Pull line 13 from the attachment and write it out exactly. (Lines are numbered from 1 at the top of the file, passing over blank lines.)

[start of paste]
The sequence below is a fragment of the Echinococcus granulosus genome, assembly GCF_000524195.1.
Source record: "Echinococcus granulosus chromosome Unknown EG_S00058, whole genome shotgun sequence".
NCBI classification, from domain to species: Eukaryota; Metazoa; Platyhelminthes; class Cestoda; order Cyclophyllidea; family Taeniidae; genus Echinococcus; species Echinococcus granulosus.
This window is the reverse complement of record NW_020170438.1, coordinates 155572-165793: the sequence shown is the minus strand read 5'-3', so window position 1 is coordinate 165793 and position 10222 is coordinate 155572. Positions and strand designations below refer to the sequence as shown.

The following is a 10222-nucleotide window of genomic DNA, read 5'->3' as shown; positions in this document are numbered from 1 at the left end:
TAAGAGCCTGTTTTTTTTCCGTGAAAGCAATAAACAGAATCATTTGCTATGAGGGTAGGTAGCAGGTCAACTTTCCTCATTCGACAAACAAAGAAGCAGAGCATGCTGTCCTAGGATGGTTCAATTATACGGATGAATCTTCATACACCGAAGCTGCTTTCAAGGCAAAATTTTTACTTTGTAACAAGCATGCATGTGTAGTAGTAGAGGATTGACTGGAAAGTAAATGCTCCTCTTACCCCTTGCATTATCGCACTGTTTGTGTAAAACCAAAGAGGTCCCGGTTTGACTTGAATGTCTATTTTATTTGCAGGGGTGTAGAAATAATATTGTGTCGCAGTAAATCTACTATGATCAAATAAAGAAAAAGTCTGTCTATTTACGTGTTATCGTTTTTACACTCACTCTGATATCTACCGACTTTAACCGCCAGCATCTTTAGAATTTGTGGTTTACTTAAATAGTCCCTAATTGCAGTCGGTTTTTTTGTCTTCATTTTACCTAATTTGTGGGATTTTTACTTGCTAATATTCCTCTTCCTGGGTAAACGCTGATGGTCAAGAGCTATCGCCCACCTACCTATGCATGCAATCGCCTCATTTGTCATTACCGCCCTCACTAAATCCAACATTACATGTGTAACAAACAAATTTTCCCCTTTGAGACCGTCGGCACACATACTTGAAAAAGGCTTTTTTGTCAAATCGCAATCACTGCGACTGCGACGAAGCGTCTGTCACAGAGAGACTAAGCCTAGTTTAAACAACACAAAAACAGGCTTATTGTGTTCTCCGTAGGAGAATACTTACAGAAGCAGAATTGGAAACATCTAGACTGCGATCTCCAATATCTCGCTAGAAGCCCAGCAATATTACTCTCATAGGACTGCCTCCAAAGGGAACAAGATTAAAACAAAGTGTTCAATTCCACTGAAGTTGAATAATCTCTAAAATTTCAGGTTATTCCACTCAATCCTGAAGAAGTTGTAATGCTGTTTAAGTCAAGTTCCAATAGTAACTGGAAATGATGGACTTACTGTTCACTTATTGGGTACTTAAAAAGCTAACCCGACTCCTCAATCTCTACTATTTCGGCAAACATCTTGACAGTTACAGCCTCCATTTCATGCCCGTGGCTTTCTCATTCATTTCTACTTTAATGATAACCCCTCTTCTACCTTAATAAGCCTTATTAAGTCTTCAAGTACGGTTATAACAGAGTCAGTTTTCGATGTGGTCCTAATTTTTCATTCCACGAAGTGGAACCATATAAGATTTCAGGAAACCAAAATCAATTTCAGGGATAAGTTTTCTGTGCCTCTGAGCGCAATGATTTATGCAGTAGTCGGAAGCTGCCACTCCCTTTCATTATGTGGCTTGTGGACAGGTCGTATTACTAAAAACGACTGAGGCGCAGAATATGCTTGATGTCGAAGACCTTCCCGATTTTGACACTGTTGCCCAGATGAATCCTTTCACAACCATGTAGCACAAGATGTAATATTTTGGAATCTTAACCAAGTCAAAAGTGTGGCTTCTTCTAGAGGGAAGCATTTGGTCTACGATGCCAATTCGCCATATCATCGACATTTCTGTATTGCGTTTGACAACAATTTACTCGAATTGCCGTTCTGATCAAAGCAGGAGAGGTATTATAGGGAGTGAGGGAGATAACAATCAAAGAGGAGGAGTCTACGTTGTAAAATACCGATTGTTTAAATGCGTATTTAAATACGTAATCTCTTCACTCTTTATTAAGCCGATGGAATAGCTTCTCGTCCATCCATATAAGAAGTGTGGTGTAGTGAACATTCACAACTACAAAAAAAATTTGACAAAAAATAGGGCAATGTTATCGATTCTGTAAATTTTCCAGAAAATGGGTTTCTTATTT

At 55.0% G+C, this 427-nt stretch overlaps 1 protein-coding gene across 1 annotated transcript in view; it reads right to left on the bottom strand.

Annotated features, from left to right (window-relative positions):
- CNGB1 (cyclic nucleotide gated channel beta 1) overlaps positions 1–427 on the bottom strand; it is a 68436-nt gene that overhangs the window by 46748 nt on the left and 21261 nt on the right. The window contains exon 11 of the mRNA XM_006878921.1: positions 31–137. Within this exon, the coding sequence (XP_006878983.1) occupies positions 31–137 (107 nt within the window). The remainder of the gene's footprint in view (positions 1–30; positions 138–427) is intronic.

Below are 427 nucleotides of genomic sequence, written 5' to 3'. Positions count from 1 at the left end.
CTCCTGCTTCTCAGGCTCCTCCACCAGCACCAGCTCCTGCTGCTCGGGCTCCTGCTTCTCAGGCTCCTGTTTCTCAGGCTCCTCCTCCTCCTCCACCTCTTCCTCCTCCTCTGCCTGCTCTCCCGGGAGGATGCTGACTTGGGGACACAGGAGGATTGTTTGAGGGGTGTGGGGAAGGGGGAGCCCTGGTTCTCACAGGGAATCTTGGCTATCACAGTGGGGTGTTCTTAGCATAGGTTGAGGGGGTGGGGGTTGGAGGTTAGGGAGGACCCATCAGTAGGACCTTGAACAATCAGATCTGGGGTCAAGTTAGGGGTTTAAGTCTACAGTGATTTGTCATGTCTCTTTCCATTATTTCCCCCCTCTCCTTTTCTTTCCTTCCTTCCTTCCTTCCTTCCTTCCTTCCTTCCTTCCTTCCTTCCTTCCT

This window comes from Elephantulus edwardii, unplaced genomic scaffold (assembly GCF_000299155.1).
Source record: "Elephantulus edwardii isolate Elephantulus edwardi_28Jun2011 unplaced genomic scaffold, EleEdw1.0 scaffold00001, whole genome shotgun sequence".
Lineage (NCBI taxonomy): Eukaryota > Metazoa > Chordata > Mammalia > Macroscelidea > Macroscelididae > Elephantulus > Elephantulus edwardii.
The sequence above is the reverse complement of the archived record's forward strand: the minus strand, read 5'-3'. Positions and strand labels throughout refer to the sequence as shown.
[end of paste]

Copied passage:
Source record: "Elephantulus edwardii isolate Elephantulus edwardi_28Jun2011 unplaced genomic scaffold, EleEdw1.0 scaffold00001, whole genome shotgun sequence".